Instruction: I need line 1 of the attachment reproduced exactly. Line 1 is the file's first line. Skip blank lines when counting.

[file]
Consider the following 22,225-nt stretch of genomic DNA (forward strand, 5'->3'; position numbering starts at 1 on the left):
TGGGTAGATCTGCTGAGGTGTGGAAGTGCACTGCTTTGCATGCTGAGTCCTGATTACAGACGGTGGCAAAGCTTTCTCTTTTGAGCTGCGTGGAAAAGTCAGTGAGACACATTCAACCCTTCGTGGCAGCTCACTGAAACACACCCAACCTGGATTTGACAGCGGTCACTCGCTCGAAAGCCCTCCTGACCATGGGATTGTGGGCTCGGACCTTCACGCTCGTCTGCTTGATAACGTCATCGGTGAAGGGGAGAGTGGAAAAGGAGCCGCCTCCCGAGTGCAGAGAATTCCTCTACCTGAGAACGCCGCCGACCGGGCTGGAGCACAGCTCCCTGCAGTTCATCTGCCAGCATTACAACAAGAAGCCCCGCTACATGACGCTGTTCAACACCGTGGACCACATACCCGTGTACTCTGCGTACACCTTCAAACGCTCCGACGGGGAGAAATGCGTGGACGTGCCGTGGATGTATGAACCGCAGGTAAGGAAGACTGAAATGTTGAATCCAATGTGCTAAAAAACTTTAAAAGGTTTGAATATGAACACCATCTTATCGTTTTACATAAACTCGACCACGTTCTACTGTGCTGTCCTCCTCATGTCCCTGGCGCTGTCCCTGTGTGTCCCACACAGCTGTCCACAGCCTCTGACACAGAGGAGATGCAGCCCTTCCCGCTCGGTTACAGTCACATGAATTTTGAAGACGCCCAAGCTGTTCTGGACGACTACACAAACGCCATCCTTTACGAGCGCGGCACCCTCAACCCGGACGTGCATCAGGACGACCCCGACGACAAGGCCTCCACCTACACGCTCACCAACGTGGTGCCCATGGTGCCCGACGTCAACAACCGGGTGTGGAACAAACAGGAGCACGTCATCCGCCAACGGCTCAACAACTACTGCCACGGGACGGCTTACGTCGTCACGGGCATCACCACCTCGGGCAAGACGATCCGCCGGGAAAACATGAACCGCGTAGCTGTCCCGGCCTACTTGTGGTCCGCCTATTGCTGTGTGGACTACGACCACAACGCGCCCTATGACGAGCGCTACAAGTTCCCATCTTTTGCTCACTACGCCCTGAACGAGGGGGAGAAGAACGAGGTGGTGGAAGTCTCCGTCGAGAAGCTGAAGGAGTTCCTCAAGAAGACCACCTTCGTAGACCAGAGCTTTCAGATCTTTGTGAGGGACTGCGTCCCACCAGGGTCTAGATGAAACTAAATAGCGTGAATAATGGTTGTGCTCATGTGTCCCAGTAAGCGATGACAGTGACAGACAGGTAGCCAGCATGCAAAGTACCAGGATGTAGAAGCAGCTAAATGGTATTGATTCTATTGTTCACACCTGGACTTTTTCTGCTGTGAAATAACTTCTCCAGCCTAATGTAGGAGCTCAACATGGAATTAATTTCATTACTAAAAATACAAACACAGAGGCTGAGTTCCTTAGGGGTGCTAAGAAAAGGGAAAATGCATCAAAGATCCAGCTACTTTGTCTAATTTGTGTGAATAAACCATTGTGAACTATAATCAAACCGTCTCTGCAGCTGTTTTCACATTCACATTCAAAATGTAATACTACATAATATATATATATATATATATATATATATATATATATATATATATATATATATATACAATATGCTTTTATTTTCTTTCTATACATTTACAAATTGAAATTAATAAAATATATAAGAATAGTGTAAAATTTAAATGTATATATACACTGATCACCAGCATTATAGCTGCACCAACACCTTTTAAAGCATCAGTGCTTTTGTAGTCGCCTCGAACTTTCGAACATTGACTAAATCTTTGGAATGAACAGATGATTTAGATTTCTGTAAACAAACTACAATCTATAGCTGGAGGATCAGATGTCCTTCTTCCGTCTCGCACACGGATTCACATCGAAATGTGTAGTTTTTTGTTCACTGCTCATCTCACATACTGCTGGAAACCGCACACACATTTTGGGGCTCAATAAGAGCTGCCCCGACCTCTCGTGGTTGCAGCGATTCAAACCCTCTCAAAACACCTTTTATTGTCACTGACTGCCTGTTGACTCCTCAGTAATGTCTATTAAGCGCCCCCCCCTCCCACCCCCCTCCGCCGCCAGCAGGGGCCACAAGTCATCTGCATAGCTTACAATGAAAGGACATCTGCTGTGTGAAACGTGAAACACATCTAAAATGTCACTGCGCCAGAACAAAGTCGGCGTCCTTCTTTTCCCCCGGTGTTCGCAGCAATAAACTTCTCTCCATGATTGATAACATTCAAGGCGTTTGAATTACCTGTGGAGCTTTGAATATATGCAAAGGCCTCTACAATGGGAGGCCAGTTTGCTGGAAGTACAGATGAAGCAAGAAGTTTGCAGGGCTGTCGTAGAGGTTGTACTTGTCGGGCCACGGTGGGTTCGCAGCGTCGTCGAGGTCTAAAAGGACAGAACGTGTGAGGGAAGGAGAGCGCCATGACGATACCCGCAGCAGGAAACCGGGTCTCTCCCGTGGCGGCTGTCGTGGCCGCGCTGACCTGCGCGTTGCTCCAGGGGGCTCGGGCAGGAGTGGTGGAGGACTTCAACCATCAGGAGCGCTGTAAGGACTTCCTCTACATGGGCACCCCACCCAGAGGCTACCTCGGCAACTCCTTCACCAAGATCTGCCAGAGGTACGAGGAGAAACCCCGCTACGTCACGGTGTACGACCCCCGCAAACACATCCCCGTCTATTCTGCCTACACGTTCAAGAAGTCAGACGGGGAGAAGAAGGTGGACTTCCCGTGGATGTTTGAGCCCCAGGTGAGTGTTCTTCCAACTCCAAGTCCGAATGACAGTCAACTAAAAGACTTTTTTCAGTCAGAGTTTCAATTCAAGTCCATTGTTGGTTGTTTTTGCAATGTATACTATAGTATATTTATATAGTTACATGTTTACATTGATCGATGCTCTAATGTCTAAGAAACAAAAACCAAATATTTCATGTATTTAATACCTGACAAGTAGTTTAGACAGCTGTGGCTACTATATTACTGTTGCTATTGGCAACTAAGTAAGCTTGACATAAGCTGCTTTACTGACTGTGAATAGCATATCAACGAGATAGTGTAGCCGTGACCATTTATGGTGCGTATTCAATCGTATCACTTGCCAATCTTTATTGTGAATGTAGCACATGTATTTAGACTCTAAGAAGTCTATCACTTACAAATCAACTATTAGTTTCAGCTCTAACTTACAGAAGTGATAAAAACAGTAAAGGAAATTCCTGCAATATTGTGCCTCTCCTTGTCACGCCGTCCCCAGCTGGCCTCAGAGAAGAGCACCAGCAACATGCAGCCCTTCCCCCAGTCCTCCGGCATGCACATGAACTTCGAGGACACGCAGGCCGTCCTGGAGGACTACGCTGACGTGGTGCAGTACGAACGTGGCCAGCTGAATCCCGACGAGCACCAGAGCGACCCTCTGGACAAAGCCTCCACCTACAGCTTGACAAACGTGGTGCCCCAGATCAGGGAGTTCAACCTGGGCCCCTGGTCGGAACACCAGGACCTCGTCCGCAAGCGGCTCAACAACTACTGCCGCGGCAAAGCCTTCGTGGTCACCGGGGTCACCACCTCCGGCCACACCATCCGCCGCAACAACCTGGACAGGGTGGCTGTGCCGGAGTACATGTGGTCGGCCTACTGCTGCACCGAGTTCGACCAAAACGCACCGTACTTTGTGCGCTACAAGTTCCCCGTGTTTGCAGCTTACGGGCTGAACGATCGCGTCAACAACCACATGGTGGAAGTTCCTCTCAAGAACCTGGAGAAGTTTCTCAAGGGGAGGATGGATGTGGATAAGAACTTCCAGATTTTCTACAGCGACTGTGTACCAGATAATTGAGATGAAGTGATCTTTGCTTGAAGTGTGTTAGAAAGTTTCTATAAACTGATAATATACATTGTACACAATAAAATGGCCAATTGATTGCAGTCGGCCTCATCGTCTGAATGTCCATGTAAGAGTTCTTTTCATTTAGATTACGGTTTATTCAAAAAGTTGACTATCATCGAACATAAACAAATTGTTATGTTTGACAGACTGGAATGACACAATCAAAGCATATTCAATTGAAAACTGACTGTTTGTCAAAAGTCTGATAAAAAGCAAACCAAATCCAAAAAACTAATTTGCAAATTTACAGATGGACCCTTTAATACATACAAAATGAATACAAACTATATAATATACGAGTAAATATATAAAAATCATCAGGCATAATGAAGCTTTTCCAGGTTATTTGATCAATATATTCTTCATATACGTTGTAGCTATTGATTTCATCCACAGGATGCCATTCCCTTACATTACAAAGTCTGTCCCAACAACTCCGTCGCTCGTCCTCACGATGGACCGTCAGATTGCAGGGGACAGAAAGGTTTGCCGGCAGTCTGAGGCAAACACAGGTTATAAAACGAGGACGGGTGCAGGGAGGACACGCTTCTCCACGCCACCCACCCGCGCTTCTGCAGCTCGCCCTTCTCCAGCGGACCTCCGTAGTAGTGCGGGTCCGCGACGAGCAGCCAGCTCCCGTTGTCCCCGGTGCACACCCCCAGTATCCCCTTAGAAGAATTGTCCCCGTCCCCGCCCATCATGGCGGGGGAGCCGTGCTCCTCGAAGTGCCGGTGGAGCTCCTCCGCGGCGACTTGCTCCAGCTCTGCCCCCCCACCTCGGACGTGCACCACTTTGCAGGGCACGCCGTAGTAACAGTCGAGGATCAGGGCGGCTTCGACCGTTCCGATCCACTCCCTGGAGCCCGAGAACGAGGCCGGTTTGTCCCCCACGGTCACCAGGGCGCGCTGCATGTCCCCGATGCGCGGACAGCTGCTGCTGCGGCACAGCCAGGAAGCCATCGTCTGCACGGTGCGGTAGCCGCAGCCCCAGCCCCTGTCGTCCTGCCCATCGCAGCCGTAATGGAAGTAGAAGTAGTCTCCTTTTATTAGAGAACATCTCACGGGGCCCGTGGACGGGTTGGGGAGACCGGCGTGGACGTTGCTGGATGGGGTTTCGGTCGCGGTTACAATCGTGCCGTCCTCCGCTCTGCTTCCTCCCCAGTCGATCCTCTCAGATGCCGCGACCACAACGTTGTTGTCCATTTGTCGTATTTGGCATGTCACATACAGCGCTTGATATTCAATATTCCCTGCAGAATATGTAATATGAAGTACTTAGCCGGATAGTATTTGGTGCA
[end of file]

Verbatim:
Consider the following 22,225-nt stretch of genomic DNA (forward strand, 5'->3'; position numbering starts at 1 on the left):